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Grandeur is in vista, not in road beside it

Niagara Gazette, 23 March 1998

Highways have been a part of our landscape for years. They've been a part of our passion for progress.

The mass construction of roads, freeways, expressways, and turnpikes throughout the 1950s and 1960s symbolized our drive into the future as America "took to the highway" and saw the "USA in their Chevrolet." The roads gave us freedom, the chance to see the country as we never saw it before.

Today, the image of driving down the open road with your cares disappearing in the rear view mirror is still a romantic one. I know it's one that I cling to, though I doubt that I'll ever experience it fully. But sometimes, we have to let go of romanticized views for the reality of what is.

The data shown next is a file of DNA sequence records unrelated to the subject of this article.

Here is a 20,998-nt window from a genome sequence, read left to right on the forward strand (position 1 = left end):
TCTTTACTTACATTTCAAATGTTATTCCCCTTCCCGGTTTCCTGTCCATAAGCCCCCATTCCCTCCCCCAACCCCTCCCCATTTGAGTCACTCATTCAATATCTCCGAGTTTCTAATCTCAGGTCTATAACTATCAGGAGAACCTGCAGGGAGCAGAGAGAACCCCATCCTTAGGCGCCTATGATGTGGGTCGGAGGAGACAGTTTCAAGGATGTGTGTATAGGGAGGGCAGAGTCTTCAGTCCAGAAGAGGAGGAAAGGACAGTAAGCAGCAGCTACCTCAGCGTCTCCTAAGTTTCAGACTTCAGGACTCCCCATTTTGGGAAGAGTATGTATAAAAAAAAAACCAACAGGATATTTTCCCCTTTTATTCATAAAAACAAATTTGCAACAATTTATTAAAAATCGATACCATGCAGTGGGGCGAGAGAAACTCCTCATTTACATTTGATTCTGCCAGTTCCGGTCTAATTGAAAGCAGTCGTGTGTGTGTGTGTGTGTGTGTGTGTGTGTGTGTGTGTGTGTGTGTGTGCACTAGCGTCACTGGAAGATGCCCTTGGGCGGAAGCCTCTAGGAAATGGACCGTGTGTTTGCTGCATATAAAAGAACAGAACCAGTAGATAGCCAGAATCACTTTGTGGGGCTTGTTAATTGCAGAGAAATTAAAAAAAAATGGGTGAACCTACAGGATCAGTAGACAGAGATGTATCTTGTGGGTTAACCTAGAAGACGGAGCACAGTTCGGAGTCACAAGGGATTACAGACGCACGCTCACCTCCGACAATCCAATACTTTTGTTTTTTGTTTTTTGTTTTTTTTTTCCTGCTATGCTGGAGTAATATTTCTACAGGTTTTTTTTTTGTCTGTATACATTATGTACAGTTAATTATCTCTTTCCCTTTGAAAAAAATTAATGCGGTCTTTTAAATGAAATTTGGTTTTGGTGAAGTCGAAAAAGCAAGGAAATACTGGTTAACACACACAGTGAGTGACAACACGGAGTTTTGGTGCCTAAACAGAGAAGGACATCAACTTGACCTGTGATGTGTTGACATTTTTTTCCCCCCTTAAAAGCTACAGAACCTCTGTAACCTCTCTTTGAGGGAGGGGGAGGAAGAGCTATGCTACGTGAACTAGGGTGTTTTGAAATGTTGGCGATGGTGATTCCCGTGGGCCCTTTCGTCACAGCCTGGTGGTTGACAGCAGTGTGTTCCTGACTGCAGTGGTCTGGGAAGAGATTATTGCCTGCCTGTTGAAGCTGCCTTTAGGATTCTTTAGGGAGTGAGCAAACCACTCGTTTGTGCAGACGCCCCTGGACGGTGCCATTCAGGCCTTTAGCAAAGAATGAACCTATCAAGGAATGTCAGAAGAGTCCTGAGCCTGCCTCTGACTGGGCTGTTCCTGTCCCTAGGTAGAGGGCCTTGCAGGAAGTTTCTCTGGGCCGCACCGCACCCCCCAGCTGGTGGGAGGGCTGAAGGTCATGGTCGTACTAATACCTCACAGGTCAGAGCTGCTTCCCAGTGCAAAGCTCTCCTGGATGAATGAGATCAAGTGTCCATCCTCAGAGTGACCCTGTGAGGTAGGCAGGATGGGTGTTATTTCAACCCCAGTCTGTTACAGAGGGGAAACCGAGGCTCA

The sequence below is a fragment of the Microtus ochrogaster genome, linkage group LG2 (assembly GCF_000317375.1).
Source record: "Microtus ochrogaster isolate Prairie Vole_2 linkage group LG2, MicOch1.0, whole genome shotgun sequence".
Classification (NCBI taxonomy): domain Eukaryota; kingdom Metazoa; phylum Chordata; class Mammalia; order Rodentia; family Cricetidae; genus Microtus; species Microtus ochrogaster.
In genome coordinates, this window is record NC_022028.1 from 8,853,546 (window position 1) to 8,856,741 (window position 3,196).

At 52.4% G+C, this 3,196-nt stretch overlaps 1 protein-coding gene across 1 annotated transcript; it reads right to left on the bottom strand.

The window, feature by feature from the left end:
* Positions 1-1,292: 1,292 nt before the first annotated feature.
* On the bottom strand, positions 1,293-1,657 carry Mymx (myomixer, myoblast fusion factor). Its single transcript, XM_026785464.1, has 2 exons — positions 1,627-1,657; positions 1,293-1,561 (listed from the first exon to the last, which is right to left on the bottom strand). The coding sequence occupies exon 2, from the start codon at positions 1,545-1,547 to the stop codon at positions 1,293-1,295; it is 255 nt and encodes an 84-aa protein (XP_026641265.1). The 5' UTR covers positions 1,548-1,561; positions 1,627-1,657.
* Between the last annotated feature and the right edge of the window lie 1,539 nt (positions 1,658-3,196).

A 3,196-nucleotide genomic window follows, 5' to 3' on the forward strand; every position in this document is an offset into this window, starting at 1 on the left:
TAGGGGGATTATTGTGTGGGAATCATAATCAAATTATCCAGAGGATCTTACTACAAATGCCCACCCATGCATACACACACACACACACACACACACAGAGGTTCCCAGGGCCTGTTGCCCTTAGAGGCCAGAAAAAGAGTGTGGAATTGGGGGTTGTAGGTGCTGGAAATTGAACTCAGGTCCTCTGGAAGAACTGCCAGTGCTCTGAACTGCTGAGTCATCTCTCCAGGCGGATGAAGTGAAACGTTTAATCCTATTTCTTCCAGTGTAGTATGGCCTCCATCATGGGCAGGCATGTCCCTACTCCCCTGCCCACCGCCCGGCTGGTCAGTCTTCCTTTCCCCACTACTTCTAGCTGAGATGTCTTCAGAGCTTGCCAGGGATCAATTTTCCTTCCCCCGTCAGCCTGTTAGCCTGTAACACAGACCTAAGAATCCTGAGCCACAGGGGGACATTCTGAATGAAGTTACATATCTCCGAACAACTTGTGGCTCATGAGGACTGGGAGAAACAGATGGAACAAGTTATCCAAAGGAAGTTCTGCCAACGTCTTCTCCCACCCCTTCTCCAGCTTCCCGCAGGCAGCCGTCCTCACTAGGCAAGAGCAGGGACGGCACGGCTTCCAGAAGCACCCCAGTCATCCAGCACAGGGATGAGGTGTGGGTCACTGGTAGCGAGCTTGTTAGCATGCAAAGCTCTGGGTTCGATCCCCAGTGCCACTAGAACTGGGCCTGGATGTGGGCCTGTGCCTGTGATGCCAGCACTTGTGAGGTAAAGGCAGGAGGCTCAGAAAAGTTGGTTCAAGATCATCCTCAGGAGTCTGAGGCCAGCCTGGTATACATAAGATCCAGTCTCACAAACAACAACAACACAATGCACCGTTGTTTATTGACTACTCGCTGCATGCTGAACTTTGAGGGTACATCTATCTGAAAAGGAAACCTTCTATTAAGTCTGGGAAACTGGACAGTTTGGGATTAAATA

The Robert Moses Parkway represents the past. Its day as a symbol of progress is over. It has encroached on the natural beauty of the area long enough. For too many years, it has cut off scenic vistas from residential neighborhoods and taken away green space. Its worth as a convenience highway has been rendered inconsequential by virtue of what it has taken from us: The grandeur is not in the parkway, as some have suggested, but in the nearby gorge that the parkway aesthetically destroys.

If citizens and developers fully support the "Niagara: The Park" concept as they have indicated, then it is time to remove the Robert Moses Parkway.

Removing it will provide a greater legacy in terms of the reclamation and preservation of the area than can ever be gained by maintaining this overdesigned and under-utilized parkway.

Paul Lamont, Lockport


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